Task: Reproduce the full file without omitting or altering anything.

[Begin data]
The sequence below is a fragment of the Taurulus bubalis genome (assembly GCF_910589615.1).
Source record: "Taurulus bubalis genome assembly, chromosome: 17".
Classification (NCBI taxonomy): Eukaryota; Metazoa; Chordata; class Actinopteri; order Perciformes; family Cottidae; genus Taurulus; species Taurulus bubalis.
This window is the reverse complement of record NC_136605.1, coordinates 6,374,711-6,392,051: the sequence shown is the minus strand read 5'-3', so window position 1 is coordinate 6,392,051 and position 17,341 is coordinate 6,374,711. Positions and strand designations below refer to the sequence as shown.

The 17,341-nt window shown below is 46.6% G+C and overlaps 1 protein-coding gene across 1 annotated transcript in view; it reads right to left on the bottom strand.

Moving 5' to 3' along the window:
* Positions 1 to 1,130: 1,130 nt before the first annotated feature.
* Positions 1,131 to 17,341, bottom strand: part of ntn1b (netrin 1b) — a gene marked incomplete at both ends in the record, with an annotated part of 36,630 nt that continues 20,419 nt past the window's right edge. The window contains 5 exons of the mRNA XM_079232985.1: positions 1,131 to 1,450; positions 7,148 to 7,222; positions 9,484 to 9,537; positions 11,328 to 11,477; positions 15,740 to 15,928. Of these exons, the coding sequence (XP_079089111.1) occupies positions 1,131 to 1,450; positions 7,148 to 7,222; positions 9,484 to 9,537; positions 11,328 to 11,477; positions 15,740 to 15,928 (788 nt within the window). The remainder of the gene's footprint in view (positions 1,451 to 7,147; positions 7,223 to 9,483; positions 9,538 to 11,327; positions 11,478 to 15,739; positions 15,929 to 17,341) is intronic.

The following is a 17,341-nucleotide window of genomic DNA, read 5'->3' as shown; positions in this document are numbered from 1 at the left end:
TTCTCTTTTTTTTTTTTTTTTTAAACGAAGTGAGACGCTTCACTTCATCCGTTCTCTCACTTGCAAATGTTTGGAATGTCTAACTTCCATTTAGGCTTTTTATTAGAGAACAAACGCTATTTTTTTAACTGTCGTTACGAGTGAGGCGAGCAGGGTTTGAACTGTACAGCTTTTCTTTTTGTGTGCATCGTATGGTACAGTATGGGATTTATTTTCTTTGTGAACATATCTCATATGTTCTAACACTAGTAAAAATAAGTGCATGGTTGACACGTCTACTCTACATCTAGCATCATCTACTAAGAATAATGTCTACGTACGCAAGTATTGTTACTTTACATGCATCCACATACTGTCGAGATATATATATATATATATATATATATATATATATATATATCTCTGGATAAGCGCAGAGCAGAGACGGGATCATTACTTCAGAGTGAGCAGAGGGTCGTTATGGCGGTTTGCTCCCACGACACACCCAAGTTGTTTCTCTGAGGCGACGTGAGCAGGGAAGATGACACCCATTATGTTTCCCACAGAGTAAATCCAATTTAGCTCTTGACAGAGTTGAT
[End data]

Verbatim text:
The sequence below is a fragment of the Taurulus bubalis genome (assembly GCF_910589615.1).
Source record: "Taurulus bubalis genome assembly, chromosome: 17".
Classification (NCBI taxonomy): Eukaryota; Metazoa; Chordata; class Actinopteri; order Perciformes; family Cottidae; genus Taurulus; species Taurulus bubalis.
This window is the reverse complement of record NC_136605.1, coordinates 6,374,711-6,392,051: the sequence shown is the minus strand read 5'-3', so window position 1 is coordinate 6,392,051 and position 17,341 is coordinate 6,374,711. Positions and strand designations below refer to the sequence as shown.

The 17,341-nt window shown below is 46.6% G+C and overlaps 1 protein-coding gene across 1 annotated transcript in view; it reads right to left on the bottom strand.

Moving 5' to 3' along the window:
* Positions 1 to 1,130: 1,130 nt before the first annotated feature.
* Positions 1,131 to 17,341, bottom strand: part of ntn1b (netrin 1b) — a gene marked incomplete at both ends in the record, with an annotated part of 36,630 nt that continues 20,419 nt past the window's right edge. The window contains 5 exons of the mRNA XM_079232985.1: positions 1,131 to 1,450; positions 7,148 to 7,222; positions 9,484 to 9,537; positions 11,328 to 11,477; positions 15,740 to 15,928. Of these exons, the coding sequence (XP_079089111.1) occupies positions 1,131 to 1,450; positions 7,148 to 7,222; positions 9,484 to 9,537; positions 11,328 to 11,477; positions 15,740 to 15,928 (788 nt within the window). The remainder of the gene's footprint in view (positions 1,451 to 7,147; positions 7,223 to 9,483; positions 9,538 to 11,327; positions 11,478 to 15,739; positions 15,929 to 17,341) is intronic.

The following is a 17,341-nucleotide window of genomic DNA, read 5'->3' as shown; positions in this document are numbered from 1 at the left end:
TTCTCTTTTTTTTTTTTTTTTTAAACGAAGTGAGACGCTTCACTTCATCCGTTCTCTCACTTGCAAATGTTTGGAATGTCTAACTTCCATTTAGGCTTTTTATTAGAGAACAAACGCTATTTTTTTAACTGTCGTTACGAGTGAGGCGAGCAGGGTTTGAACTGTACAGCTTTTCTTTTTGTGTGCATCGTATGGTACAGTATGGGATTTATTTTCTTTGTGAACATATCTCATATGTTCTAACACTAGTAAAAATAAGTGCATGGTTGACACGTCTACTCTACATCTAGCATCATCTACTAAGAATAATGTCTACGTACGCAAGTATTGTTACTTTACATGCATCCACATACTGTCGAGATATATATATATATATATATATATATATATATATATATATCTCTGGATAAGCGCAGAGCAGAGACGGGATCATTACTTCAGAGTGAGCAGAGGGTCGTTATGGCGGTTTGCTCCCACGACACACCCAAGTTGTTTCTCTGAGGCGACGTGAGCAGGGAAGATGACACCCATTATGTTTCCCACAGAGTAAATCCAATTTAGCTCTTGACAGAGTTGAT